Arthritis can be just as uncomfortable for dogs as it is for humans. There are, however, ways to manage the condition. In today's post, our Los Angeles vets detail what arthritis in dogs is and how it can be treated.
What is arthritis in dogs?
In many dogs, arthritis is an inflammation of the joints that causes pain, discomfort, and stiffness. In dogs with arthritis, the cartilage within a joint (hip, elbow, etc.) changes or is damaged, making it less smooth and causing the bones to rub together. The increased friction causes new bone to form around the joint, stiffening it and making it more difficult to move.
What causes arthritis in dogs?
Arthritis is typically associated with older dogs, but it can occur at a young age if there are issues with how the bones and joints develop. The majority of cases are caused by abnormal rubbing inside the joint, which can be caused by joint instability (for example, after ligament damage), damage to or abnormal cartilage development, or trauma damage (e.g. fractures).
What are the symptoms of arthritis in dogs?
The following are some of the most common signs of arthritis in dogs:
- Reluctance to exercise
- Lameness or stiffness (especially after long periods of rest)
- Signs get worse when it's cold or damp
- Licking at joint (signs of saliva staining)
- Your dog seems to be moving slower than normal.
- Your dog being grumpy
How do vets diagnose arthritis in dogs?
Your vet may suggest diagnostic tests, like x-rays, to confirm and find the changes caused by arthritis. In some cases, blood tests may be needed to rule out any health problems that could be linked to arthritis.
How is arthritis in dogs treated?
If your veterinarian suspects your dog has arthritis, he or she may require treatment more than once during his or her lifetime. Treatments vary greatly in terms of the drugs used and the length of time required to provide your dog with the best short-term and long-term solutions. Among the solutions are:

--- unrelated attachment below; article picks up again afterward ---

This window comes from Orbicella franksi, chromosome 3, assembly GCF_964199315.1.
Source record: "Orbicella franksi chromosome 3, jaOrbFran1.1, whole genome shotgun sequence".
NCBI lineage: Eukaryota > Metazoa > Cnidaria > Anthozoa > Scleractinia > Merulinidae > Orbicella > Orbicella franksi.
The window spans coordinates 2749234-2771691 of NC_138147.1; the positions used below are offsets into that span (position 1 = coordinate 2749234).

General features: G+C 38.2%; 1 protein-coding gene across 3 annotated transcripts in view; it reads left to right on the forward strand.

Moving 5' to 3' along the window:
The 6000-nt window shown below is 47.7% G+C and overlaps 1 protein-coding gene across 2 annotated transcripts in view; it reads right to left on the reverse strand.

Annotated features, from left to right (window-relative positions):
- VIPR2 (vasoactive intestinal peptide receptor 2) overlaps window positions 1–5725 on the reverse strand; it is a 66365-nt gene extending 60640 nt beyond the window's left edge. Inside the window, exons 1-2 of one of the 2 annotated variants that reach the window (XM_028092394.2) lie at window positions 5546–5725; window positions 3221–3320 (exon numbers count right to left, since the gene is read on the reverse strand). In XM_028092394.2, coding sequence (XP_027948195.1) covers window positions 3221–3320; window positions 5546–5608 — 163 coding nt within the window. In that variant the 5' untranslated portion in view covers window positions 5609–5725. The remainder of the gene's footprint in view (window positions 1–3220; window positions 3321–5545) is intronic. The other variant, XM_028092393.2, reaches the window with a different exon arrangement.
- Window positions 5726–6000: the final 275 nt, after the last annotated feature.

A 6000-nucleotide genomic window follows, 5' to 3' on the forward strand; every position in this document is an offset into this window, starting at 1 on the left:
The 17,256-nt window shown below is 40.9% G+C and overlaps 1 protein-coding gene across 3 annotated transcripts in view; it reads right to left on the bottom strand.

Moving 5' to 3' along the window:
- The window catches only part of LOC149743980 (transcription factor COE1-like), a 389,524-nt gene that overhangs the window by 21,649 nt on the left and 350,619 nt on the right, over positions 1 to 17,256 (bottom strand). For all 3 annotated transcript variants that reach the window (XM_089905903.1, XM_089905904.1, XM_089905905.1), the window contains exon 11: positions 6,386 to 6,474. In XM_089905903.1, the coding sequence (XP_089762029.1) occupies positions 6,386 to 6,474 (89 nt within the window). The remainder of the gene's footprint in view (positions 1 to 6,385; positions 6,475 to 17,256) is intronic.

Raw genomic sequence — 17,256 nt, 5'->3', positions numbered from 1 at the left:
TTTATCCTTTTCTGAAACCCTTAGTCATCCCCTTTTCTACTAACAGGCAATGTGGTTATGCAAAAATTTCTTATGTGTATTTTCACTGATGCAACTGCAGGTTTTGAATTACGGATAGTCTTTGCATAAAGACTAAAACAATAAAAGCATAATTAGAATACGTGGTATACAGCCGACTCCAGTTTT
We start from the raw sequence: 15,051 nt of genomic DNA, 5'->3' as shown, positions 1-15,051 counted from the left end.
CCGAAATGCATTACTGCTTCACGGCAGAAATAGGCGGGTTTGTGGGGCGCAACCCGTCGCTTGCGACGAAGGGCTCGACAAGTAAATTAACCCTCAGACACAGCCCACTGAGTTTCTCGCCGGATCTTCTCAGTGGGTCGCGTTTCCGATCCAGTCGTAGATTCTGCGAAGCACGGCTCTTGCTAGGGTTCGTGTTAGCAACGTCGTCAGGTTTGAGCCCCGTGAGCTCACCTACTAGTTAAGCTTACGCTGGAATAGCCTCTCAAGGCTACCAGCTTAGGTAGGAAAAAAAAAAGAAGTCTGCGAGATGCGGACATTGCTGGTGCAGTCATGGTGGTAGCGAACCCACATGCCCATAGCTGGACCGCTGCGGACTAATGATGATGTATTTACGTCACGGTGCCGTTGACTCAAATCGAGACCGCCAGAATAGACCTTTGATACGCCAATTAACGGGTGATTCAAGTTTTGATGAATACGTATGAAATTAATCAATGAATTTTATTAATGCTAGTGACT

Cold Laser Therapy
Cold laser therapy uses low-intensity laser or light-emitting diodes (LEDs) to help relieve pain, stimulate and improve cell function, and speed up healing. Several conditions, like muscle and joint pain, arthritis symptoms, and muscle spasms, have been shown to get better with laser therapy.
Cartilage protectors are made to stop cartilage from getting damaged, help joint structures heal, and reduce painful inflammation. Hyaluronic acid, polysulfated glycosaminoglycans, and pentosan polysulfate are some examples of these.
Because arthritis is often worse in overweight and inactive dogs, the best way to treat it is to keep the dog at a healthy weight and to ensure that it gets enough exercise. This will reduce joint stress and ensure that the muscles around the joints are as flexible and fit as possible.
These can often be given as treats along with any medicines your vet has given you.
There are always new drugs being made and put on the market, so it's important to know what's going on in this field of medicine.
Is there a cure for arthritis?
Regrettably, no. Many pets, on the other hand, can be made pain-free by administering the appropriate medications over time. Because arthritis affects dogs in so many different ways, many dogs can manage it well with only minor assistance from a veterinarian. However, some patients will require medical attention. These can range from simple lifestyle changes to complex surgery.